approach to rapid prototyping templates
    (with Sass & Compass) has been Serve…
    http://get-serve.com

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  24. Continuing the analogy, Serve is like…
    http://hdwallpapers.in/the_avengers-wallpapers.html

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  25. Since I can’t show you NDA’d client stuff
    I’ve made using Serve, we are going to
    look at one of my personal projects.
    http://unsemantic.com

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  26. I think of wireframes and prototypes like this…
    http://blogs.pennmanor.net/hstsa/nasa/nasa-space-project

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  27. Ultimately, what we’re aiming to launch is
    not a PSD file or PDF wireframe. Nor is it
    the flat HTML, CSS, and JavaScript that
    comprise a dynamic prototype.
    Everything except the final product exists
    just to facilitate the launch. It’s chaff that
    burns up, once the real thing takes flight.
    To that end, Serve is like the V of Ruby on
    Rails’ MVC. It is similar to the “real thing.”

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  28. This is the index.html.erb home page “view” file.

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  29. _layout.html.erb points to application.html.erb
    This file has one code snippet…
    <%= render :template =>
    "/layouts/application" %>

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  30. <%= yield %> outputs the view file (index, etc.)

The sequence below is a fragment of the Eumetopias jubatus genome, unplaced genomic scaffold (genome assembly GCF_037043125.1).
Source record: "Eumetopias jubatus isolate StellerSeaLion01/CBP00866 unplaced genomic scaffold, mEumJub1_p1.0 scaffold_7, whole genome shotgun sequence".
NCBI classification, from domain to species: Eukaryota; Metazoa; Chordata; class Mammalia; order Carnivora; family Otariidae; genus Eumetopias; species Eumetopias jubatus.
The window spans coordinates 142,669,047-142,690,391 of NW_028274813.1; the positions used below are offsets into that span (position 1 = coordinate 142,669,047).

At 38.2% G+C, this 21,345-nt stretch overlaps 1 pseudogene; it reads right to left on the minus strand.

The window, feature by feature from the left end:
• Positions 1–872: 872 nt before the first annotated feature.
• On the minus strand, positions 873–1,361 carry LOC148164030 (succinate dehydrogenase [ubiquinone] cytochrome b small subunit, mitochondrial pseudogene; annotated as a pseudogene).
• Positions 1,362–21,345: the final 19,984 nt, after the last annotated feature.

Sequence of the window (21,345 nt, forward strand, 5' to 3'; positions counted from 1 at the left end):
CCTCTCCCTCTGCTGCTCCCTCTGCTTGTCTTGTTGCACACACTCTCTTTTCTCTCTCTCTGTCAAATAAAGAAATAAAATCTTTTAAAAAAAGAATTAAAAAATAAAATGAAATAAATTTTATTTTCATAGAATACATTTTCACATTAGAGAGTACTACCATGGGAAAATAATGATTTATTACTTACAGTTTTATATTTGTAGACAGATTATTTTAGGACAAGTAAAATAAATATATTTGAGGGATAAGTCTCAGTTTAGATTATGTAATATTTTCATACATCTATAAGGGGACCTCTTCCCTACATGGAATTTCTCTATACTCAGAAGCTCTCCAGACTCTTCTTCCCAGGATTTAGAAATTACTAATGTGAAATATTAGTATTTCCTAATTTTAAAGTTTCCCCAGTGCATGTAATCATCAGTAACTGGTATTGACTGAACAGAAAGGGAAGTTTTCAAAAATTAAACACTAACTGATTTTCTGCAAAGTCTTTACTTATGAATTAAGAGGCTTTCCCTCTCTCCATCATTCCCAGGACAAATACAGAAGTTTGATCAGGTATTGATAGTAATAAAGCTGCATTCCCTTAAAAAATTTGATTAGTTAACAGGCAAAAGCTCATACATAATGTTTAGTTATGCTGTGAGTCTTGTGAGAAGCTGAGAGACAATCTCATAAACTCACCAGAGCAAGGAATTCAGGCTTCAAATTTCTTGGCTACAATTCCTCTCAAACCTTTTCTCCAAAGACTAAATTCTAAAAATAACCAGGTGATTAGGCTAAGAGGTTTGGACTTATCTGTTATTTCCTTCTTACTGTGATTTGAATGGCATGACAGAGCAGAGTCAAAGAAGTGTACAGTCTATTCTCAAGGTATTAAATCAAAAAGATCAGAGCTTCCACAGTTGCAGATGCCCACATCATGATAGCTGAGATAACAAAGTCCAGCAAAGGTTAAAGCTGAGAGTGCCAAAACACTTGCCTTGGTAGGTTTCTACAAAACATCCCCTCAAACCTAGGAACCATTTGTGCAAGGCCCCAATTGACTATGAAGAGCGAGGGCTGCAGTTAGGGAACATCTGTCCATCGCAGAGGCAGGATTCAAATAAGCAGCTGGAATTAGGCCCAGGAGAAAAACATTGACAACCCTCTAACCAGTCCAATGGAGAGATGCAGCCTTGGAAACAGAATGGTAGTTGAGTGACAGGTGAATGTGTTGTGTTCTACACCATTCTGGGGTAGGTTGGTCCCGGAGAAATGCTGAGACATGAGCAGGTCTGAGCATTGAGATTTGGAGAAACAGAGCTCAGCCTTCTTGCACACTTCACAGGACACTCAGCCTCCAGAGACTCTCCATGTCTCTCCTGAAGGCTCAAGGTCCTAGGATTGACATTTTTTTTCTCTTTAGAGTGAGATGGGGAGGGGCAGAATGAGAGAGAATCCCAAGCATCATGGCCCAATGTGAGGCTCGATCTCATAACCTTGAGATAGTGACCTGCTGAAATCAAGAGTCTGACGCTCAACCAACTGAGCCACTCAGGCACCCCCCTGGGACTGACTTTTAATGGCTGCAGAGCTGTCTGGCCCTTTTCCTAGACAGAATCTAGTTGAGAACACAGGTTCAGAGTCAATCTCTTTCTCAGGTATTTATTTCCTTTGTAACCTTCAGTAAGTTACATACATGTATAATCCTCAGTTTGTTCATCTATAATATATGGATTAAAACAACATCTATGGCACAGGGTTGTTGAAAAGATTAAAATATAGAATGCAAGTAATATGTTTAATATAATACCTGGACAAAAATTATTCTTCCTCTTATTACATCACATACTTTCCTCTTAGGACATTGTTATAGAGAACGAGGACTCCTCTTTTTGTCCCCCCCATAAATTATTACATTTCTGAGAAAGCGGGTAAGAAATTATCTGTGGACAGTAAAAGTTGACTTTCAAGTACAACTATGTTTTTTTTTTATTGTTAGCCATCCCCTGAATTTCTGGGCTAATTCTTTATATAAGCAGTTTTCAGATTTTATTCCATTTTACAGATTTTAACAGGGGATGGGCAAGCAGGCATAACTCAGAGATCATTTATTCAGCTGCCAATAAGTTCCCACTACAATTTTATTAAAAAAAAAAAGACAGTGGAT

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  31. This file also renders the partial.

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  32. Which then renders the stylesheets partial.

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  33. That has all sorts of interesting goodies.

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  34. Next up, let’s look at the
    Sass variables partial…

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  35. Which is imported by
    the base grid file…
    Okay, cool.

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  36. Which is imported by
    the responsive partial…
    Eh? Another @import?

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  37. Which is finally imported
    by application.sass…
    Seriously, what the?

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  38. Bear with me. There’s a point
    to all of this. We’ll get to it.
    Dude, there’d better be.

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  39. So, after all of that, we end